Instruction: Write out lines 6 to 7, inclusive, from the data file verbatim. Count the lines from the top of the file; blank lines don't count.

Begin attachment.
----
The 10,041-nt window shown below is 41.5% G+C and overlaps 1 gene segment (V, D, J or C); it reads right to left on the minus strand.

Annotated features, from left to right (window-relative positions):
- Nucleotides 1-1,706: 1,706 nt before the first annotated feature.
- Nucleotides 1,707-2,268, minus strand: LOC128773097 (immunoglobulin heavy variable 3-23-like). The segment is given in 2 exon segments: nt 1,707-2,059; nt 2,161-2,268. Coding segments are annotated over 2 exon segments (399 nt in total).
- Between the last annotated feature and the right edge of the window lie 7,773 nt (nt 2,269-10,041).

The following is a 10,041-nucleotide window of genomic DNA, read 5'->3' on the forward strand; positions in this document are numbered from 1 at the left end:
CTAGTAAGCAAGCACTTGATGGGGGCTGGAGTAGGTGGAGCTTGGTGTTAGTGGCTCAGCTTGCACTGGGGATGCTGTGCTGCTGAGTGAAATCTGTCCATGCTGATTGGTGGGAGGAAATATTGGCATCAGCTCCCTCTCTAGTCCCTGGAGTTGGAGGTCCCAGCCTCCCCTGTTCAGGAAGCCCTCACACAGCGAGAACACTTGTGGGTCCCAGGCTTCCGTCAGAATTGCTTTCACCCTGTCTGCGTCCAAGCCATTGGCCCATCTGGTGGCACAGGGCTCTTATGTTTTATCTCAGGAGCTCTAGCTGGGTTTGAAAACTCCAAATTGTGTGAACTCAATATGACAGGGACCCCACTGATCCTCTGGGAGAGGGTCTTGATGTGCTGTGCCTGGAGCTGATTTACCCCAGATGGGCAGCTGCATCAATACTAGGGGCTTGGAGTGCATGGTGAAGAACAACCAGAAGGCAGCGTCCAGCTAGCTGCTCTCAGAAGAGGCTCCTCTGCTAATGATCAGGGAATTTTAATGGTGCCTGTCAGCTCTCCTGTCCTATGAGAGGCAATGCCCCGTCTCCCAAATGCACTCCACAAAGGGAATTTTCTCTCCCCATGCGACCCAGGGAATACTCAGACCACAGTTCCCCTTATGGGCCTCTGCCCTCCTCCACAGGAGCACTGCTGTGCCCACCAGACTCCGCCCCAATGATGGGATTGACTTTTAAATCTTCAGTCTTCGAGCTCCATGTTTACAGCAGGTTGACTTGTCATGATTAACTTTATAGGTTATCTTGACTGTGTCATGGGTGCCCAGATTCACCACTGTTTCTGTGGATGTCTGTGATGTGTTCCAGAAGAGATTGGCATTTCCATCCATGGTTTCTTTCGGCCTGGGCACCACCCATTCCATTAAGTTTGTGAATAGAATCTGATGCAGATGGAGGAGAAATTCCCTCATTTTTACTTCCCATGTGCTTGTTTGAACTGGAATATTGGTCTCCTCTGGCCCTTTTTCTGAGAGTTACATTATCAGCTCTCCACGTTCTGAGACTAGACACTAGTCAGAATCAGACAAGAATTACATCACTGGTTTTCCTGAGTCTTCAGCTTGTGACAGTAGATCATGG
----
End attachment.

The following is a 10,041-nucleotide window of genomic DNA, read 5'->3' on the forward strand; positions in this document are numbered from 1 at the left end:
CTAGTAAGCAAGCACTTGATGGGGGCTGGAGTAGGTGGAGCTTGGTGTTAGTGGCTCAGCTTGCACTGGGGATGCTGTGCTGCTGAGTGAAATCTGTCCATGCTGATTGGTGGGAGGAAATATTGGCATCAGCTCCCTCTCTAGTCCCTGGAGTTGGAGGTCCCAGCCTCCCCTGTTCAGGAAGCCCTCACACAGCGAGAACACTTGTGGGTCCCAGGCTTCCGTCAGAATTGCTTTCACCCTGTCTGCGTCCAAGCCATTGGCCCATCTGGTGGCACAGGGCTCTTATGTTTTATCTCAGGAGCTCTAGCTGGGTTTGAAAACTCCAAATTGTGTGAACTCAATATGACAGGGACCCCACTGATCCTCTGGGAGAGGGTCTTGATGTGCTGTGCCTGGAGCTGATTTACCCCAGATGGGCAGCTGCATCAATACTAGGGGCTTGGAGTGCATGGTGAAGAACAACCAGAAGGCAGCGTCCAGCTAGCTGCTCTCAGAAGAGGCTCCTCTGCTAATGATCAGGGAATTTTAATGGTGCCTGTCAGCTCTCCTGTCCTATGAGAGGCAATGCCCCGTCTCCCAAATGCACTCCACAAAGGGAATTTTCTCTCCCCATGCGACCCAGGGAATACTCAGACCACAGTTCCCCTTATGGGCCTCTGCCCTCCTCCACAGGAGCACTGCTGTGCCCACCAGACTCCGCCCCAATGATGGGATTGACTTTTAAATCTTCAGTCTTCGAGCTCCATGTTTACAGCAGGTTGACTTGTCATGATTAACTTTATAGGTTATCTTGACTGTGTCATGGGTGCCCAGATTCACCACTGTTTCTGTGGATGTCTGTGATGTGTTCCAGAAGAGATTGGCATTTCCATCCATGGTTTCTTTCGGCCTGGGCACCACCCATTCCATTAAGTTTGTGAATAGAATCTGATGCAGATGGAGGAGAAATTCCCTCATTTTTACTTCCCATGTGCTTGTTTGAACTGGAATATTGGTCTCCTCTGGCCCTTTTTCTGAGAGTTACATTATCAGCTCTCCACGTTCTGAGACTAGACACTAGTCAGAATCAGACAAGAATTACATCACTGGTTTTCCTGAGTCTTCAGCTTGTGACAGTAGATCATGG